Budget in any build can be a contentious issue. We know what we want, and how we want it, but can we always afford it?? Rule of thumb is to allow yourself room to breathe within your budget for the word that no one likes to hear but is a reality in any building situation, variation. Depending on the size of your build, whether an addition or alteration, new build, knock down rebuild, or even a difficult site position, the variables to the cost should be reasonably 5, 10 ,15 or 20% of the total build.
Here’s the why – x-ray vision is not readily available to the average builder when costing a job. Internal structures can be degraded, plumbing and electrics found to be in poor condition which require an upgrade to meet current standards, and the ground works!!…. the mystery of what lays beneath. Of course educated assumptions can be allowed for in the contract, it can be a very real possibility to uncover surprises.
Change of mind – during the building process, seeing the actual spaces grow to life can be far from the imagined space on the piece of paper you have been looking at. A new aspect of the build may be uncovered when walls or windows become reality and change of mind is inevitable, even if any builder tells you to stick to your plan to maintain your budget, it’s not always possible when new opportunities are so tempting. Be critical during the planning process, it will inevitably incur added labour and material costs if changes are been made on the fly after construction has begun.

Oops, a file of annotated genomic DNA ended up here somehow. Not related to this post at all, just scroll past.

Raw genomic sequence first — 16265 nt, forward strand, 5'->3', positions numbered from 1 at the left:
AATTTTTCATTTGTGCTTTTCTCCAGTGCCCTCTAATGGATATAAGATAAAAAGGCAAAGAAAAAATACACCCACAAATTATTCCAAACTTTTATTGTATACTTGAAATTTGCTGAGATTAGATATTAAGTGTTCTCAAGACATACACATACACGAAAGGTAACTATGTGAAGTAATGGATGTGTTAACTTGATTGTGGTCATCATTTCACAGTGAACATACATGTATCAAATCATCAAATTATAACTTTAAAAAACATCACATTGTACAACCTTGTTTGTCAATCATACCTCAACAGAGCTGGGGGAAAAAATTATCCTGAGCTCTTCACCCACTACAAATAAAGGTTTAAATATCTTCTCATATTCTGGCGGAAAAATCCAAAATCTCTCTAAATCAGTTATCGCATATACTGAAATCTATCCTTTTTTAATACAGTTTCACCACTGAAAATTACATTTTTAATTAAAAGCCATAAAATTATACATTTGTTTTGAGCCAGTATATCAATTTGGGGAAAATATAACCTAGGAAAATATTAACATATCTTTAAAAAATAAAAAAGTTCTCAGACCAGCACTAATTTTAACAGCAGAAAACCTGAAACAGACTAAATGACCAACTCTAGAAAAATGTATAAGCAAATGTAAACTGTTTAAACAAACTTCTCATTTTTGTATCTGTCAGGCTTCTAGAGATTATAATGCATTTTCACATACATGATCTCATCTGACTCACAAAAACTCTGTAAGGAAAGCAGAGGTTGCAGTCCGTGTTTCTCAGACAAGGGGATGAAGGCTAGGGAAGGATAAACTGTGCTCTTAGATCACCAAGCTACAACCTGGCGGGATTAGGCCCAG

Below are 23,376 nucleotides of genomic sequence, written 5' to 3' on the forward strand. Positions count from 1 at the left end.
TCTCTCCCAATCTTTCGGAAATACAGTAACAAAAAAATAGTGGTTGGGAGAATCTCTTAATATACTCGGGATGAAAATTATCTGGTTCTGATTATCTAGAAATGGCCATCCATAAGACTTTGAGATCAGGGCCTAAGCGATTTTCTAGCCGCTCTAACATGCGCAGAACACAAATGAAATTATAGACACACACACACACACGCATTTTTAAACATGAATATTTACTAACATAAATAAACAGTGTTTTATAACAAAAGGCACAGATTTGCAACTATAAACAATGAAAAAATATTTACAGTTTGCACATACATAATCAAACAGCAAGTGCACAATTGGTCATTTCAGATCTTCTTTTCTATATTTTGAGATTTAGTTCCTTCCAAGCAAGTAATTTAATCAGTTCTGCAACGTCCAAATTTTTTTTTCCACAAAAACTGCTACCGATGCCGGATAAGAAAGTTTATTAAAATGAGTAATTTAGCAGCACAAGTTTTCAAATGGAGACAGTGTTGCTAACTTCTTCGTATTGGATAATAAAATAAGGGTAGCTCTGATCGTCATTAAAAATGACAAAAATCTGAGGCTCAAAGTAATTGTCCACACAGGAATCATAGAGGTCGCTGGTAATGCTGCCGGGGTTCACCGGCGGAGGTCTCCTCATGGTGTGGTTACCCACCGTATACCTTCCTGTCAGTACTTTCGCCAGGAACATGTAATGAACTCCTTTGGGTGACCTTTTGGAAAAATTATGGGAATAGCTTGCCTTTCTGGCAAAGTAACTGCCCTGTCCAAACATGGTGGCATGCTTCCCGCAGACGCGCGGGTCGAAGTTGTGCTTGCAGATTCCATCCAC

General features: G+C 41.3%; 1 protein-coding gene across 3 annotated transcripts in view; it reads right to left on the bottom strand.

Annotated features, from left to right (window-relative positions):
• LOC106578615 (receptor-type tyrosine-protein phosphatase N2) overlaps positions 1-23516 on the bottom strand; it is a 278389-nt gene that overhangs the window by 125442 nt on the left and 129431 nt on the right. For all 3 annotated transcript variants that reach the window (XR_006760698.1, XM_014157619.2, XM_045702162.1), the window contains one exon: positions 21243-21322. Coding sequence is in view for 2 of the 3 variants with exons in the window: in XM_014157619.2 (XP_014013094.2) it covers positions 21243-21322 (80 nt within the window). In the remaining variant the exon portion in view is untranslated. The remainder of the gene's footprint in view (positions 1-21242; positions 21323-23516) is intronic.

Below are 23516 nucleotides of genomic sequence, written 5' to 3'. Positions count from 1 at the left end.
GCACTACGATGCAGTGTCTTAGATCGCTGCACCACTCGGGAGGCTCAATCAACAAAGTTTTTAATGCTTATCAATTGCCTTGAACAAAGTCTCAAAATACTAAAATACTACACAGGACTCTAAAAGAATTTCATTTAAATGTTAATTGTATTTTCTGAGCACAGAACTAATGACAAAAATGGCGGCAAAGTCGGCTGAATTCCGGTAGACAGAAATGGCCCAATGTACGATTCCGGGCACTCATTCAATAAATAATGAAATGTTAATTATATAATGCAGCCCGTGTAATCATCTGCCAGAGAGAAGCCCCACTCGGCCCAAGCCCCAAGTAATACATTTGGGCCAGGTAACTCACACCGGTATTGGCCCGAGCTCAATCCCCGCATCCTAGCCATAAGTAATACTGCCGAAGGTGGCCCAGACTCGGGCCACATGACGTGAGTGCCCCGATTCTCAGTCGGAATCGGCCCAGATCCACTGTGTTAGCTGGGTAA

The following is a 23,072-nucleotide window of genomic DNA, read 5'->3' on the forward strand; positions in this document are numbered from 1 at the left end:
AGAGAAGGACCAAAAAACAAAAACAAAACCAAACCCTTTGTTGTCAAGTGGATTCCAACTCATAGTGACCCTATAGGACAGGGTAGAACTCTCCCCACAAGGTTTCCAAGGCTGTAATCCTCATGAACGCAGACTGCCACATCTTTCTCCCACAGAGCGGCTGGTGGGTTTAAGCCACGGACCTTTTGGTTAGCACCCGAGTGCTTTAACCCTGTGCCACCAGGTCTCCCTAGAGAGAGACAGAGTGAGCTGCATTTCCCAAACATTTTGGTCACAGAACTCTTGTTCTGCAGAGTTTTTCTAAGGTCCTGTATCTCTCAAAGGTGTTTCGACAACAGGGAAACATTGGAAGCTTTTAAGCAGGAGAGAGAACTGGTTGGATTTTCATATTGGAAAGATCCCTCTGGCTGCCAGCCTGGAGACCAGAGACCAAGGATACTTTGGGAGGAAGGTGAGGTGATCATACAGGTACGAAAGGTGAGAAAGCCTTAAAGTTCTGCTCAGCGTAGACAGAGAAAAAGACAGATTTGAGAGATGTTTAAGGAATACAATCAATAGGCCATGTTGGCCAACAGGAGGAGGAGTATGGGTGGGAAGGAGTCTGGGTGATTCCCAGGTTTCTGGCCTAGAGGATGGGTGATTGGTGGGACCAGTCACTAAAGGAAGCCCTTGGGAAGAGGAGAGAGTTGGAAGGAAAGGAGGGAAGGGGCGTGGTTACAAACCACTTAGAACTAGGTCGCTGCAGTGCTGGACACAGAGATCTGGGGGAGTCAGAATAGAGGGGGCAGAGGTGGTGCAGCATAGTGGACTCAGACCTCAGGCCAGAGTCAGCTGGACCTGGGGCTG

What you can do to help soften the blow – be aware, be realistic, leave breathing space, and most importantly, be specific from the outset. If you have been given an allowance for items, make sure you research these items, what are you getting for that money? Make changes in the early stages of quoting so the figure in the contract is realistic to the standard and quality of items you are expecting. Be specific on brand names and colours and materials. The more information supplied by you, the more accurate your contract price will be. Don’t wear blinkers and think it will be OK if you just leave it. The more informed everyone involved is, the more likely everyone is on the same page and less likely for conflict.